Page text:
ZECHARIAH AL-ḌĀHIRI (1519?–1589?), author in *Yemen. A well-known scholar and dayyan, Zechariah was well versed in Hebrew and Arabic literature and in philosophy. He traveled widely, journeying to Ereẓ Israel in 1567 and becoming acquainted with scholars there. During the Turco-Yemenite war (1568–73), he was imprisoned, together with the rest of the Jewish community, in *Sanʿa. In prison he wrote his best-known work, Sefer ha-Musar, consisting of 45 sections (maḥbarot), influenced in subject matter by the maqāmāt of Al-Ḥariri and the maḥbarot of *Al-Ḥarizi and *Immanuel of Rome. The book includes amusing folklore, animal fables, and riddles, as well as moral and admonitory tales, and contains poems praising particular books and their authors. However, the most important part of the work is the author's description of his travels in Ereẓ Israel, Egypt, Syria, Iraq, Turkey, Persia, and India, and of contemporary events in Yemen. Zechariah described the scholars and systems of learning of the yeshivot of Ereẓ Israel, including that of *Tiberias, which was supported by Gracia *Nasi, and that of Joseph *Caro in *Safed. Among the notables of Safed whom he mentions are Moses of *Trani and Moses *Cordovero. In Ereẓ Israel Zechariah widened his knowledge of *Kabbalah, and later was instrumental in diffusing the Zohar and other kabbalistic works in Yemen. Sefer ha-Musar is an important source of information on the Jewish communities of the period, throwing special light on the political, spiritual, and cultural situation of Yemenite Jewry. Zechariah also wrote Ẓeidah la-Derekh, a commentary to the Pentateuch (published with the text, 1964), and several works on halakhah and aggadah.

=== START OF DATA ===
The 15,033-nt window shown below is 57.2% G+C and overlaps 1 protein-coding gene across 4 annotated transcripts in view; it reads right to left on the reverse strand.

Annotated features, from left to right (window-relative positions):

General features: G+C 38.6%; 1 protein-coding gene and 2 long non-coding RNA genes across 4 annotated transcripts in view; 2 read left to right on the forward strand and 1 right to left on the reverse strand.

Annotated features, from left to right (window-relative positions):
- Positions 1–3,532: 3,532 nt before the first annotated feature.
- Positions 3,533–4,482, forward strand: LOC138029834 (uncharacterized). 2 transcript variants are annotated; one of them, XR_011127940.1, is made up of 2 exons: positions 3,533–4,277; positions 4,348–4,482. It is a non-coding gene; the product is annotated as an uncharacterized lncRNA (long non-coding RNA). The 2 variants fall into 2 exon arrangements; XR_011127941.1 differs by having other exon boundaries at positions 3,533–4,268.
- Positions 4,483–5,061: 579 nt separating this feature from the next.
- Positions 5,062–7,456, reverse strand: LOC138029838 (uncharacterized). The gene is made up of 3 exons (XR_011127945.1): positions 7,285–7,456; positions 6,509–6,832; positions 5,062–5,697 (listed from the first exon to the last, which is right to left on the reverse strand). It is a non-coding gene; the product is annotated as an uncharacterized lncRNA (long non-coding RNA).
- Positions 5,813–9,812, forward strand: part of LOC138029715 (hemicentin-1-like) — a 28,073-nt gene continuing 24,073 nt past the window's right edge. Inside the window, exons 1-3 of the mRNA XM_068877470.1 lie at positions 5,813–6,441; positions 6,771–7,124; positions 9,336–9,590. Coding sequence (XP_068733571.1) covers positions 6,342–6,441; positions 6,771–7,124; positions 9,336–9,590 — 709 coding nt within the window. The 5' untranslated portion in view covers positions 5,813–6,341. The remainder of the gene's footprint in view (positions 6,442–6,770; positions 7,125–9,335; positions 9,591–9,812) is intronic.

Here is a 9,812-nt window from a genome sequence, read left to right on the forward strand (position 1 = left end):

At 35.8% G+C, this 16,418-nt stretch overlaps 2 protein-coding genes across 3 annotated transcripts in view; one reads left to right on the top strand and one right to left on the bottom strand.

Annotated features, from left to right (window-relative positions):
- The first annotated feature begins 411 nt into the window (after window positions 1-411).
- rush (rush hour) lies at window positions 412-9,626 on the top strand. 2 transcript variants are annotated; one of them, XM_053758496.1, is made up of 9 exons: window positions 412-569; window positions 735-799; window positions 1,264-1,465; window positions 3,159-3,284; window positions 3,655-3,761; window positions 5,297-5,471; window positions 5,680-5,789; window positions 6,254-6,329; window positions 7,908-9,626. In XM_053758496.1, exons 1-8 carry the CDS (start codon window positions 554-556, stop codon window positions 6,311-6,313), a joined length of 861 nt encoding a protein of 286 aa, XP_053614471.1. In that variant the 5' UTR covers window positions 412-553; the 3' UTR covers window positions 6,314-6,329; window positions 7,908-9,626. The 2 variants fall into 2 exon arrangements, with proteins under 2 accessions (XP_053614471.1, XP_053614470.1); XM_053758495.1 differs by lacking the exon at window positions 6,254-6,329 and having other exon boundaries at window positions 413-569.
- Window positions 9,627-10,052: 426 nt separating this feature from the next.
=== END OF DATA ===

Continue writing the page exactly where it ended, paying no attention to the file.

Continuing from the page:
Zechariah al-Dahiri, Sefer ha-Musar, ed. by Y. Ratzaby (1965), introd.